Shikhar Dhawan: Cometh the hour, cometh the man

Win toss, bat first – on an Oval pitch, that had already been used for New Zealand versus Bangladesh game, it was a no brainer decision. There aren’t many ways to put an Australian team under pressure in a World Cup. Putting runs is perhaps the best of them, and so, it came down to India making its strength count.

Whenever batting first, the onus lies on India’s top-order to make it count. Shikhar Dhawan, Rohit Sharma and Virat Kohli have accounted for nearly 55 per cent of India’s ODI runs scored in the last two years. It had to be the three of them doing most damage to the Australian bowling attack, and yet, doubts lingered.

Ever since this World Cup trip began, Kohli has been batting on a different plane; his cameos in the two warm-ups proved as much. Rohit started slow, perhaps on account of change in conditions, but then caught up at Southampton when it mattered most. Dhawan, meanwhile, is that unpredictable link in this top-order trio. You simply don’t know what to expect.

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There is a mercurial streak about Dhawan. On most days, there will be a quick cameo, a mad-dash and then a poor stroke to end it short. It is often assumed that a dropped catch allows him to play a longer innings, almost a talisman. And then, ever so often, he will start converting those starts, get to the half-century and convert. It helps if the ball isn’t darting around like it did in Southampton.

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Faced with a flatter track against Australia, Dhawan was watchful at the start, yes. English conditions, 10.30am starts and new balls from both ends in the hands of Mitchell Starc and Pat Cummins, warrant that sort of respect. But unlike Rohit, or even Kohli, Dhawan doesn’t need to go through the gears. He can swiftly shift from first to fourth, if he ever bats that slowly that is.

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Smacking 14 off Nathan Coulter-Nile’s first over set the tone for the remainder of India’s innings – it was imperative for them to target beyond Australia’s primary pace duo. Thanks to Dhawan putting Coulter-Nile and Adam Zampa out of the attack early, pressure shifted on Australia to stitch together their fifth bowler’s quota of overs. Meanwhile, Dhawan was well on his way to another ICC-event hundred.

And he is a rhythm batsman. This isn’t a phrase attached with batsmen a lot; it is more for fast bowlers. Whenever he hits a good patch of form, Dhawan keeps it going. This is where the true batsman in him comes to the fore. Of course, this is all outside the purview of ICC events.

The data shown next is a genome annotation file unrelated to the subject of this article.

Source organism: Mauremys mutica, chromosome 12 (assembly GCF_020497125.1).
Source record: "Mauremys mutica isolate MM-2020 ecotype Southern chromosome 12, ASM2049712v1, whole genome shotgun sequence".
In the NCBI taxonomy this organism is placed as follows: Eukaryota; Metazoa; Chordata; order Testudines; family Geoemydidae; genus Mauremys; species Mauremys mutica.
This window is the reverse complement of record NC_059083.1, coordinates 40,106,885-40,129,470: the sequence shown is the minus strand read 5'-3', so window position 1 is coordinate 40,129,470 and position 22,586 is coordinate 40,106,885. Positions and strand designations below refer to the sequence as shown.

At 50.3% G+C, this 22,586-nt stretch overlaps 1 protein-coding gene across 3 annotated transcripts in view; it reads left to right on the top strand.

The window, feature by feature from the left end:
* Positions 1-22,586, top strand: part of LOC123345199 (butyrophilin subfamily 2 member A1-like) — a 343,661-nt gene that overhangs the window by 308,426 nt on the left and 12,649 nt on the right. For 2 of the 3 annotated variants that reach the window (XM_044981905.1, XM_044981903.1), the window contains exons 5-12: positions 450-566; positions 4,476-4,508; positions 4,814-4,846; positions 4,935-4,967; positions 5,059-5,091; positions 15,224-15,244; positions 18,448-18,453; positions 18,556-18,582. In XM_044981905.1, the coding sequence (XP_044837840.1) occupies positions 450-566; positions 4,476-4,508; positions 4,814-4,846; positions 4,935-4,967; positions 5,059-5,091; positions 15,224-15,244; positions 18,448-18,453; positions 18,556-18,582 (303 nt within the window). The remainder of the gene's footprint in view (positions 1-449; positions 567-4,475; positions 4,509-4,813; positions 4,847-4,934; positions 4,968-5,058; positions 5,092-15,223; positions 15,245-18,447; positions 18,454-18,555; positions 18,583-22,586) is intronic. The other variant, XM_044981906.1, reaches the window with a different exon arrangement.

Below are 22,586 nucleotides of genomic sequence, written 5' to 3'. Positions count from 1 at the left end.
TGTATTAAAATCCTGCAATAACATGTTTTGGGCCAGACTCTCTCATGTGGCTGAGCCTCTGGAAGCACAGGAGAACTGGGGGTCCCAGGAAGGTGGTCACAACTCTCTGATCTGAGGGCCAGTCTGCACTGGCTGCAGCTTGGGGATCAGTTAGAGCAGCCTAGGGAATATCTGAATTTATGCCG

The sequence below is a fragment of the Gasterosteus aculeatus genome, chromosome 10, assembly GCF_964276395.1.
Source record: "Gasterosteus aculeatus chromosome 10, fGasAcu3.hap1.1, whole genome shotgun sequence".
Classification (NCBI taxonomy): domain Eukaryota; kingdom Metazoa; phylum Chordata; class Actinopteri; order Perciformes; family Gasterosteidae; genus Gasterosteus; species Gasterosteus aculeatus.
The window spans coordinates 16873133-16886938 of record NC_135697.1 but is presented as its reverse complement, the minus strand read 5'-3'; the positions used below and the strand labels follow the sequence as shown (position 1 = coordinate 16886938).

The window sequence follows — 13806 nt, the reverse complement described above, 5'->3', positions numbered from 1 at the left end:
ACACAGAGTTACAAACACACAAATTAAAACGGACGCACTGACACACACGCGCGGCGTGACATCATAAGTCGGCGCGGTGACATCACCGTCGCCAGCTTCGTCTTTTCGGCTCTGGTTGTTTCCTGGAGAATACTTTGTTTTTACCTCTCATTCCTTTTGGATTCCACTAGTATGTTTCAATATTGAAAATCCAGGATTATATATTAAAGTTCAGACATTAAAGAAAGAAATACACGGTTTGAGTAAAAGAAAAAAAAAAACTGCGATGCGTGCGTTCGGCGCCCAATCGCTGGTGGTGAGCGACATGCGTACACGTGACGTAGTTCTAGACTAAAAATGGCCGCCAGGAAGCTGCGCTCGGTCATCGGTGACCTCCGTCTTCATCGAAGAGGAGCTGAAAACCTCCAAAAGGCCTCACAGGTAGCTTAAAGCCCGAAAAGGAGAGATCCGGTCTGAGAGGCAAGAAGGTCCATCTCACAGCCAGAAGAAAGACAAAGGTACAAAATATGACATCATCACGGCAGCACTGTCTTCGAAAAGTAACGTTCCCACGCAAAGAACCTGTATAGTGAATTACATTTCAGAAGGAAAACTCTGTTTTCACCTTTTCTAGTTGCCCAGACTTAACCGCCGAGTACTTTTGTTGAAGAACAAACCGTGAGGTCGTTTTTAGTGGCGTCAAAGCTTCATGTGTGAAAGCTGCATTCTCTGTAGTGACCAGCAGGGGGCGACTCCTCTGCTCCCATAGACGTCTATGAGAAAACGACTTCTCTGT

As soon as he reaches a World Cup, or a Champions Trophy, or a World T20, events at the global stage, there is a switch that flicks in his head. Suddenly, he is a batsman transformed. If there is anything more predictable than Pakistan being an unpredictable team, it is the simple fact that Dhawan will score a lot of runs at any ICC world-tournament.

Sample this. From 2013 to 2019, Dhawan has been part of four ICC ODI events – two Champions Trophy and two ODI World Cups thus far. In 20 matches therein, he has 1238 runs at average 65.15, including six hundreds and four half-centuries. It is whopping higher than his career ODI average of 44.91. In comparison, Rohit averages 58.23 in 20 innings across these same ICC events, while Kohli – who also featured in the 2011 World Cup – averages 55.27 in 31 innings.

There is no doubt that Kohli and Rohit are better all-round batsmen than Dhawan. Yet, when the stakes are higher, he comes out to be more consistent than the other two. It is a staggering statement, and the shock value herein emanates from the truth itself. Perhaps it is the best reference for a case study in psychology in cricket, if there is ever going to be one.

How else would you describe this transformation in Dhawan?

It is almost as if he flicks a switch in his head. ICC event? Shredding the image of a doubt-ridden, conscious opener, poking at deliveries angling in or away, Dhawan comes out as a confident, free-stroking batsman who simply cannot be contained, let alone stopped.

And perhaps, there is another factor – a sea of blue ever-present at such World events. A player as mercurial, and as free-spirited, as Dhawan, who enjoys his cricket with a beaming smile at all times, is bound to feed off thousands of fans donning blue and chanting for their team. That energy is enough to transform the simplest of sportsmen.

It is what separates the ordinary from world-beaters, the likes of which rise to the occasion when it is most needed. Dhawan, for all his faults at different times, is that batsman for team India.